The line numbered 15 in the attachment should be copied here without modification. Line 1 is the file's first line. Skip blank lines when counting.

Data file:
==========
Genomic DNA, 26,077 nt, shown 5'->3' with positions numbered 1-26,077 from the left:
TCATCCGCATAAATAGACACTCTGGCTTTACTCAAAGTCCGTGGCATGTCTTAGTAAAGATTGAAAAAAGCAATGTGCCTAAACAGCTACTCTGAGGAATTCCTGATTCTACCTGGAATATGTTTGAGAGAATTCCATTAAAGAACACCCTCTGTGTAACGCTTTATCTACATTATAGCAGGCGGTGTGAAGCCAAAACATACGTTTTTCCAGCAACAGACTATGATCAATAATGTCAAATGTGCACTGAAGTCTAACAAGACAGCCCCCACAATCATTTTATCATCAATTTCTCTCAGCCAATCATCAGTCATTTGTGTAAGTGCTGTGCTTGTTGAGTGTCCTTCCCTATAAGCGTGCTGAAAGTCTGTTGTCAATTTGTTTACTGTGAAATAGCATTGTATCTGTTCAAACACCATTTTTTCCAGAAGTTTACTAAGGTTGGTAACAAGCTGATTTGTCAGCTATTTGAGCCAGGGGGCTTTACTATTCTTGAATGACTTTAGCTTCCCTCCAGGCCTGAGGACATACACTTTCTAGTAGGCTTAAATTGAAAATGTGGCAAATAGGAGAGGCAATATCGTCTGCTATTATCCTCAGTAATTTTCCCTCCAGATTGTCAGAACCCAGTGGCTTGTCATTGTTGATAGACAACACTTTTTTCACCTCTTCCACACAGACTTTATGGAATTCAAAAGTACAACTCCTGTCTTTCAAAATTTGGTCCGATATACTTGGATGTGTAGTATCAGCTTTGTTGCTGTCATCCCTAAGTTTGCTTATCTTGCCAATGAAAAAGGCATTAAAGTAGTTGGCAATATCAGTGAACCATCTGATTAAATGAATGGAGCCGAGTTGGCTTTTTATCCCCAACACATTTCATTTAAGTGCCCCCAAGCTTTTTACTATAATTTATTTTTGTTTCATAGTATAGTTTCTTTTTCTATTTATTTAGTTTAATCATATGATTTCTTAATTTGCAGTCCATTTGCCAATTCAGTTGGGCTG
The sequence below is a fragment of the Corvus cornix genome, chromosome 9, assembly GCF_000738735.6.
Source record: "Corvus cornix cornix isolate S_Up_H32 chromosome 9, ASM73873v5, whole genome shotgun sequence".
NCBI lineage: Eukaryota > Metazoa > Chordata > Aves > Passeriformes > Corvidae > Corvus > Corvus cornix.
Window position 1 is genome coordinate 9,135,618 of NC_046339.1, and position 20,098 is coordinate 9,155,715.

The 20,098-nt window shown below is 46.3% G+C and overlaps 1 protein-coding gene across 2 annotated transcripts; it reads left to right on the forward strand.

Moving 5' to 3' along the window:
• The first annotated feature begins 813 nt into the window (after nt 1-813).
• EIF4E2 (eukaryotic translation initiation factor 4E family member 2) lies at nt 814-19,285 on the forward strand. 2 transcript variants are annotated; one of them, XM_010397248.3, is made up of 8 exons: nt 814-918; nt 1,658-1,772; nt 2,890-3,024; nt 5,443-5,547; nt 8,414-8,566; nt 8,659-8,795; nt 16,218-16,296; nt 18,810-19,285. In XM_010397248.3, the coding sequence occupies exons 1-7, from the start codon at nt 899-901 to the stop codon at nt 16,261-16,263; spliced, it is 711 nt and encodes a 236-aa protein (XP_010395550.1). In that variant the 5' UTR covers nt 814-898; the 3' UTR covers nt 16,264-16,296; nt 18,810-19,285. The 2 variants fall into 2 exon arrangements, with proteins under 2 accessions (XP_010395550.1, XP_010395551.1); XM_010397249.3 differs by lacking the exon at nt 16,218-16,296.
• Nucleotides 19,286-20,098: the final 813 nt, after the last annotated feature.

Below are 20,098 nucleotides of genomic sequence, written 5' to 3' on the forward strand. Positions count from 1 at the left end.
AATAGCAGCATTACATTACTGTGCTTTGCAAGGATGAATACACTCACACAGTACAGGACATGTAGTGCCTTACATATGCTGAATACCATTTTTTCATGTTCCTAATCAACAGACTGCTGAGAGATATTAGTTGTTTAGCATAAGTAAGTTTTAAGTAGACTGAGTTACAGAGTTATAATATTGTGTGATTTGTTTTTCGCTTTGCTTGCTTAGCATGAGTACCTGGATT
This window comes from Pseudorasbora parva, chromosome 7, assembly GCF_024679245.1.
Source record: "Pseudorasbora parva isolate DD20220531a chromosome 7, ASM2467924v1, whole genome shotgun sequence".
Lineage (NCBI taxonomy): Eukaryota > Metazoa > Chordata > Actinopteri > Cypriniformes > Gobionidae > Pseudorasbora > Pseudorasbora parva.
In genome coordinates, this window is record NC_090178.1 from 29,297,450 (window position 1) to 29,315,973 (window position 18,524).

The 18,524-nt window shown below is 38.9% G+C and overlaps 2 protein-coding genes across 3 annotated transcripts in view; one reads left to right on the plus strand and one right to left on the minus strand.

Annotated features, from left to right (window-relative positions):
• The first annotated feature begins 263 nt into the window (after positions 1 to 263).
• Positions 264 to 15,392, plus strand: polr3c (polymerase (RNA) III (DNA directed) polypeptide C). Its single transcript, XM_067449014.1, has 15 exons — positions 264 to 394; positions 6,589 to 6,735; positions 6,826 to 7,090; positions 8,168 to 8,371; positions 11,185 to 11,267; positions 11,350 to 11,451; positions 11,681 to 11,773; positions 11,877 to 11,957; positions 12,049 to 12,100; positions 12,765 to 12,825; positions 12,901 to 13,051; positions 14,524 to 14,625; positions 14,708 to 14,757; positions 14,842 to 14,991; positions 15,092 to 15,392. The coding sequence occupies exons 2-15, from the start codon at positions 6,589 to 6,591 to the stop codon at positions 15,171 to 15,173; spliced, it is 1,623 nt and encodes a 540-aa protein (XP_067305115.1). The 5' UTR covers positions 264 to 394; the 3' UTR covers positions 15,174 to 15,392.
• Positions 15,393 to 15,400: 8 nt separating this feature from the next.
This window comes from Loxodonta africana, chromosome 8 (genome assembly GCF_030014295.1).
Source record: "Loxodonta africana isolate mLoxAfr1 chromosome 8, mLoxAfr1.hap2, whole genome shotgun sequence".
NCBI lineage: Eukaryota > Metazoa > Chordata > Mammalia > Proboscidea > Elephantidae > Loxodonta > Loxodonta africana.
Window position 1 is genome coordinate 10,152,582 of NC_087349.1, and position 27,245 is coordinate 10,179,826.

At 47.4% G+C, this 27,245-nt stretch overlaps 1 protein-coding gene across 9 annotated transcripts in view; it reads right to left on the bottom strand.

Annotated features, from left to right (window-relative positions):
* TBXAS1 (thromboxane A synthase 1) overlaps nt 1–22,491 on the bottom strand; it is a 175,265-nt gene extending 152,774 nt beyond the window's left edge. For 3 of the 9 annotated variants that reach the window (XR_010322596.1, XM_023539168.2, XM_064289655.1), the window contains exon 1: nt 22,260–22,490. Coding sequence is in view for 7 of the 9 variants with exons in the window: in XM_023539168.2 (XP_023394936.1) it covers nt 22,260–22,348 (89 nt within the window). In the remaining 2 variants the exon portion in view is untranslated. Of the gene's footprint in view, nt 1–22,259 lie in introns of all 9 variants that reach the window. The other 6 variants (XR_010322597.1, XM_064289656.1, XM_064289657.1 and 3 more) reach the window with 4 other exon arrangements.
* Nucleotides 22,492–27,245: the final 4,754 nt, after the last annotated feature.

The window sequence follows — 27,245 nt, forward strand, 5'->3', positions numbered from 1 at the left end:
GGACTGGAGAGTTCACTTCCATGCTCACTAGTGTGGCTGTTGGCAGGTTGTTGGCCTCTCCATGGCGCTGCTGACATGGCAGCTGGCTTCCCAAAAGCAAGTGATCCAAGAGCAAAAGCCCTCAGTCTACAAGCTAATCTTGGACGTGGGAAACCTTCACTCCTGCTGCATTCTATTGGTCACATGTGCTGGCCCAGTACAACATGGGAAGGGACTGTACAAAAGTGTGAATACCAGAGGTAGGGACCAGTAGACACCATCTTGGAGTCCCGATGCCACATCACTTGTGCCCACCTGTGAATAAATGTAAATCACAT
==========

Source record: "Pseudorasbora parva isolate DD20220531a chromosome 7, ASM2467924v1, whole genome shotgun sequence".